Twenty-three years old, artists just out of college, writing a travel blog… even though it’s not our style, we had to try out a hostel during one of our visa runs to Singapore. Only for one night, just to say we’ve had the experience, and only because we thought it would make a good blog post. We had high expectations for a wild night of drinks and games, meeting people from all sorts of places with plenty of interesting stories. Anticipating very few hours of sleep, we booked the co-ed room with four sets of bunkbeds for the cheapest rate. With only the bare essentials in our backpacks, we were on our way.
On arrival we were greeted by a less than friendly woman who took our payment, went over the long list of do’s and don’ts, handed us sheets and escorted us to the third floor dorm. We made our beds and laid out our folded clothes territorially. It was late in the day and Jeremiah and I were starving, so we grabbed dinner at a Vietnamese restaurant down the street. On the way back we spoke anxiously about the night ahead of us.
Walking into the common area we realized that we had been naive in our assumptions. The room was full of people, slightly more men than women, yet it was completely silent, like walking into the school library on exam week. There were people on their phones and laptops in the comfortable lounge area, and others with their headphones in using the computers along the far wall. Jeremiah and I made our way to the lounge area where we sat across from a guy passed out the couch. Behind us, in the dining area, someone sat slurping instant noodles. Someone else was moving about the small kitchen, microwaving leftovers. After a few minutes the quiet started becoming uncomfortable. Jeremiah and I were even unsure about talking to each other, opting to whisper so as not to disturb anyone. The loudest things, in my memory, were the notices posted all over the doors, walls, and refrigerator; handwritten capital letters in thick black marker, demanding adherence to hostel protocol.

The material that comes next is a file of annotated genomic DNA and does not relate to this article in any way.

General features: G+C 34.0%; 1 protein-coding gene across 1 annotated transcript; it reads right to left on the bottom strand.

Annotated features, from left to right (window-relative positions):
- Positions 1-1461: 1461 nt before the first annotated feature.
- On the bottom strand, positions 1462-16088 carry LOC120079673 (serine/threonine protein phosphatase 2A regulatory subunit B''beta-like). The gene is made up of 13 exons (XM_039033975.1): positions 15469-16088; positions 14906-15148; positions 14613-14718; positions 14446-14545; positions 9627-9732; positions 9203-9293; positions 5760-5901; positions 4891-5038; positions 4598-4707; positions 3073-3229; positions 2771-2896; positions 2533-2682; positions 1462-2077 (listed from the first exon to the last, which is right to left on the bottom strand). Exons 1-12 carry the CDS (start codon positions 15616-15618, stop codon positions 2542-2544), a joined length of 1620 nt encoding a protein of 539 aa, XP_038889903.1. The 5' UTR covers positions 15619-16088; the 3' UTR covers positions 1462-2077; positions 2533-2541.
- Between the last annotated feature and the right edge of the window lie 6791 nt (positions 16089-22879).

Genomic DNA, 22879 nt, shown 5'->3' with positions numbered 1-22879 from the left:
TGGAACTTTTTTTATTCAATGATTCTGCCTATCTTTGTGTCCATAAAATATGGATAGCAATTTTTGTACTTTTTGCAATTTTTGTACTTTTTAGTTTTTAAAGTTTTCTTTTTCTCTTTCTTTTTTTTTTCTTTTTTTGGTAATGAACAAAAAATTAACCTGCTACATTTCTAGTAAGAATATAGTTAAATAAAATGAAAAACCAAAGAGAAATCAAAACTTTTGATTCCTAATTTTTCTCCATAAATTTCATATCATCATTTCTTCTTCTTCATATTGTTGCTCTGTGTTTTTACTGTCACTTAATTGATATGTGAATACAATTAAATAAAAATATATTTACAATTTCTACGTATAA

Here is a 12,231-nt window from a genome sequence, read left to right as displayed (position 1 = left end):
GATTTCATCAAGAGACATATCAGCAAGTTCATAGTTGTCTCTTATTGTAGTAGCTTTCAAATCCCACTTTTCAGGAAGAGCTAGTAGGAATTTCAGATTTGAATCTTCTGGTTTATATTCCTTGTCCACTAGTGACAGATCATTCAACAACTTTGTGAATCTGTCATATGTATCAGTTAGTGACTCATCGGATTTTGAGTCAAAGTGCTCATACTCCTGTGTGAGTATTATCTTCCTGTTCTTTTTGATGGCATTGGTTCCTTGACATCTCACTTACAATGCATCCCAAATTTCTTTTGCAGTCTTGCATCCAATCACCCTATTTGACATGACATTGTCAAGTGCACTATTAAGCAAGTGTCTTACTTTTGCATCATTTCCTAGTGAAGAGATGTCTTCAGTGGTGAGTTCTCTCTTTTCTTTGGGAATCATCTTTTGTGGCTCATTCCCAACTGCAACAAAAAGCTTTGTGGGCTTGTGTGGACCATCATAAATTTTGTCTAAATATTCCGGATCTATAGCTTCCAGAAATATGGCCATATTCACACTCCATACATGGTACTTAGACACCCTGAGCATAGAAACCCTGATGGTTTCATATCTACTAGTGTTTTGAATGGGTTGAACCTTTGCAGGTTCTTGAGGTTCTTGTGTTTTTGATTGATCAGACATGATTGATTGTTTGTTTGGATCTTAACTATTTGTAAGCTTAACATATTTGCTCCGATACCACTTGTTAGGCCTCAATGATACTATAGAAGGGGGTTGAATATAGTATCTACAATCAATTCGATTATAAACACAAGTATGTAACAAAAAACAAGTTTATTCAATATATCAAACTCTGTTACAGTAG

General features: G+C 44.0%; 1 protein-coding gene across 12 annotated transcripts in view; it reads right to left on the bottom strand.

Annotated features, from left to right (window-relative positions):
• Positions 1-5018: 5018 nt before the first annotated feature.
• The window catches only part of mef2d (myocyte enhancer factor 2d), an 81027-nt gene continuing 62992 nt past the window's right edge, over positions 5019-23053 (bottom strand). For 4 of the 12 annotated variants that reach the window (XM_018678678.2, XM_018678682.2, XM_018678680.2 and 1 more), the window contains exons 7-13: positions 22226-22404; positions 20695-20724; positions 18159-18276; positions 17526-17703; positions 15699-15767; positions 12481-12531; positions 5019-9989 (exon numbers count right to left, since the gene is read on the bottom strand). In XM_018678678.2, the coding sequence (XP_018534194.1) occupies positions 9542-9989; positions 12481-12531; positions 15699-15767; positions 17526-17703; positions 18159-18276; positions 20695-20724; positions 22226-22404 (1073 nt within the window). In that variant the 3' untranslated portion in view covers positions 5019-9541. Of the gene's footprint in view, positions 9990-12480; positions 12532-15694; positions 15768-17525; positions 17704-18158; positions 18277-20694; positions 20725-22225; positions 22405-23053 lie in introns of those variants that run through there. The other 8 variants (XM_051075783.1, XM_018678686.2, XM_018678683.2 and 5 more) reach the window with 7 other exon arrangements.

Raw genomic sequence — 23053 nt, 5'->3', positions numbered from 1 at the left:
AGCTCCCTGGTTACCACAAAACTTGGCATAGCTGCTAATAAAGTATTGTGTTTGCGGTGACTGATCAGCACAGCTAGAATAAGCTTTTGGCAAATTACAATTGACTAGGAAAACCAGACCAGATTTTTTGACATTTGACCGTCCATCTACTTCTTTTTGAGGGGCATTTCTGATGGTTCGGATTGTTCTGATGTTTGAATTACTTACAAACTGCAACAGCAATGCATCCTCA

Jeremiah and I hung out in the common area for over an hour, until the air conditioning turned on in the dorm upstairs. All the while we waited for someone to initiate any sort of social interaction. How disconcerting, to see young adventurers isolating themselves from the world around them, preferring instead to escape into their own private world of technology. It’s nothing new; we’ve become accustomed to the sight of people tuned into their phones, even in social settings. But the hostel is a very unique social setting. Where else can young people from all over the world congregate, with the opportunity to share a meal, a bedroom, and a bathroom with other travelers? Instead, every individual sat silently secluded in their own little space, and the fact that we were strangers, became even more strange.